What is the actual pathology, what is happing in and around the ITB that causes pain.

By convention, it has been believed that ITBS is an irritated tendon caused by tightness of the structure, resulting in painful rubbing over the outside bony prominance of the knee. For this reason it has commonly been called iliotibial band friction syndrome (ITBFS). However, there is not much evidence in the literature for ITBS being caused by friction of the band and more recently it has been suggested that the irritated structure is probably not the band itself. Next we jump into common myths and misconceptions regarding ITBS.


3.1 Challenging Friction

It has been previously presumed that during activities involving repetitive knee flexion (such as running, cycling or hiking with a heavy backpack), the ITB repetitively shifts forwards and backwards over the lateral femoral condyle, causing friction and irritation of the structure itself. However this view has been recently challenged.


As previously mentioned, the ITB is not a distinct anatomical structure but merely a thickened zone within the lateral fascia lata. Thus, the ITB is not free to move relative to the femur. It is therefore suggested that AP gliding of the ITB, that has been thought to cause friction of the band and region itself, is therefore impossible. It is rather implied that the previously described friction component to the syndrome is more likely an illusion based on the cyclic tension shift in the ITB and tightening of the lateral fascia, exerting repetitive compression on the structures that lie deep to the ITB (Fairclough 2007).


3.2 Challenging inflammation of the ITB

A recent surgical case series study (Hariri, 2009) in which lateral surgical excisions of the bursa in the sub ITB space were removed, calls the notion of inflammation of the ITB itself into question when symptoms of the syndrome were relieved. The presence of a large, maladaptive cyst arising from the joint capsule itself has also been reported on (Costa, 2004) and this structural adaptation, perhaps a stress reaction, has been confirmed in anatomical reviews during lateral excisions of the knee synovium (Nemeth and Sanders, 1996).


On the other hand with MRI studies by Isusi et al (2007), they could not identify a bursa in the area, but rather signal changes from the soft tissues immediately below (that is deep to) the ITB. They also found an osseous reaction or sub-chondral osseous erosion of the lateral condyle, without evidence of inflammation or thickening of the band itself. There is in fact, little evidence that pathological changes take place in the iliotibial band within this condition (Hariri, 2009).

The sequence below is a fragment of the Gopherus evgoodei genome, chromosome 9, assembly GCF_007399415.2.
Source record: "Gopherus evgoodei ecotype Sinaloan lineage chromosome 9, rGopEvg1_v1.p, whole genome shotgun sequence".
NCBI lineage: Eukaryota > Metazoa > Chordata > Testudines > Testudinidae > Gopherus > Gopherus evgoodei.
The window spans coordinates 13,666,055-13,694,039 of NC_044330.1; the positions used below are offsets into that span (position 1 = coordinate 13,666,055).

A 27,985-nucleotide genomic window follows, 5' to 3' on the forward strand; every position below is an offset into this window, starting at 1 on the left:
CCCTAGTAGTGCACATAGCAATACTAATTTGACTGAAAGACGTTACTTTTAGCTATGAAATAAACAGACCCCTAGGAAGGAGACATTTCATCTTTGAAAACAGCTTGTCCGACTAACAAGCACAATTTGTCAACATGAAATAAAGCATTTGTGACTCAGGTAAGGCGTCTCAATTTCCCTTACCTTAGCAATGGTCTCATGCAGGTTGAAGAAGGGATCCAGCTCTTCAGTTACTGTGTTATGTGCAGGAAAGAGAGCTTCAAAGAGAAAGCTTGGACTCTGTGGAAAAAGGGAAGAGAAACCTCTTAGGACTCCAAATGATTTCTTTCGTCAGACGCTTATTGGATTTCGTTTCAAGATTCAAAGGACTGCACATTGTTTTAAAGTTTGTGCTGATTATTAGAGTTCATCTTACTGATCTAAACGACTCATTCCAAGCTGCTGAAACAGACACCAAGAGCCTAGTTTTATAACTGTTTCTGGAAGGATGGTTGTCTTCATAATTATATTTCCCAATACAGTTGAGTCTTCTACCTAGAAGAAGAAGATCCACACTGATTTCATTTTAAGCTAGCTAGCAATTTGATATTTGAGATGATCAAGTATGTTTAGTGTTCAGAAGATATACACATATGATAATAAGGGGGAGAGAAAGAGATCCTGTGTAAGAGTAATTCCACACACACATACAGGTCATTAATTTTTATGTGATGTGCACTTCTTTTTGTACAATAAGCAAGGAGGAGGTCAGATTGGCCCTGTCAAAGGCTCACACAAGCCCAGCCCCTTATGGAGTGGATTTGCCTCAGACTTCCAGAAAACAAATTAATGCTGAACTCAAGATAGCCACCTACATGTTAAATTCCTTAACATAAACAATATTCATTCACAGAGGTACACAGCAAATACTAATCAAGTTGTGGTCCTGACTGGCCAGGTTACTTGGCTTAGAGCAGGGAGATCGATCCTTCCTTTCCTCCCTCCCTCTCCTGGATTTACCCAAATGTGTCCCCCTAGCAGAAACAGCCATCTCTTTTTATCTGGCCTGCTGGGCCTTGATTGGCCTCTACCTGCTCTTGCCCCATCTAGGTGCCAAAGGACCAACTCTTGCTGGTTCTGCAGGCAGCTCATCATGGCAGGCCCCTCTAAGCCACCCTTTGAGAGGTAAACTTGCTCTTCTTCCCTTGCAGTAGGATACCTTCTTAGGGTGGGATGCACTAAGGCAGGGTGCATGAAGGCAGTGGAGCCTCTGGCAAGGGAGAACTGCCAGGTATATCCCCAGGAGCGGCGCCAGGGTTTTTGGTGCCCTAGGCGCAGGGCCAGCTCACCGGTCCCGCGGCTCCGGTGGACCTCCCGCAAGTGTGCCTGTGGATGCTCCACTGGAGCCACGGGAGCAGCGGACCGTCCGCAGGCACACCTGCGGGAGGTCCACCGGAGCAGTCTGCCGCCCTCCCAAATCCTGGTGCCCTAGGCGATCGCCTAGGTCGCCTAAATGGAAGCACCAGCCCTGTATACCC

Therefore, it is suggested that two different subtypes of ITBS exist, the first of which involves irritation of a cyst, bursa, or synovial recess at the lateral knee. A second theory would be pain arising from compression of the connective tissues, especially the adipose tissue, that underlie the portion of the band between the lateral epicondyle and the knee joint line. This adipose tissue is highly innervated, vascular and contains Pacinian Corpuscles. The Pacinian Corpuscles are highly sensitive to pressure increases and relay information that plays a role in proprioception. It is speculated that an abnormal increase in pressure will cause hypertrophy of the Pacinian Corpuscles, which could play a role in the increase in pain sensitivity observed in the patients presenting with ITBS.


3.3 Challenging ITB tightness

It is a reasonable argument to link tightness of the ITB with the syndrome, since presumably a tighter band would lead to greater compression of the underlying tissues with each gait cycle, which is routinely assessed using the Ober test. However, no study to date has actually correlated a positive Ober test with the syndrome itself. This suggests that a so called 'tight ITB' is not necessarily a risk factor for the condition (Devan, 2004). In fact, runners with ITBS that had so called 'looser' iliotibial band exhibited increased strain at the knee during running, that is, it elongated more rapidly when subject to an external load (Noehren 2007). Falvey (2010) also discovered that only 2mm of stretch deformity could be achieved to the ITB and that we should remember the incredibly high tensile strength of the band when thinking about stretching it out.


It has been suggested that tightness of this tendon-like structure is possibly not the issue but more likely the mechanism of tightening up, perhaps inappropriately, against the knee at various phases (20 – 30 degrees) of the gait cycle (Choi, 2007). This brings into light two questions with regards to treatment approaches. Firstly, the normal response of an athlete slowing down the pace of their running in order to relieve symptoms should be challenged as this could actually make the irritation worse when they spend more time within these flexion ranges. Secondly the notion of trying to stretch a structure with incredible high tensile strength should be reconsidered since its length is not correlated with the onset of symptoms of ITB. Additionally, it seems trying to increase the distensibility of the band could actually accentuate the symptoms of ITB syndrome. This will be discussed in depth in the management of this condition.


3.4 Contributing biomechanics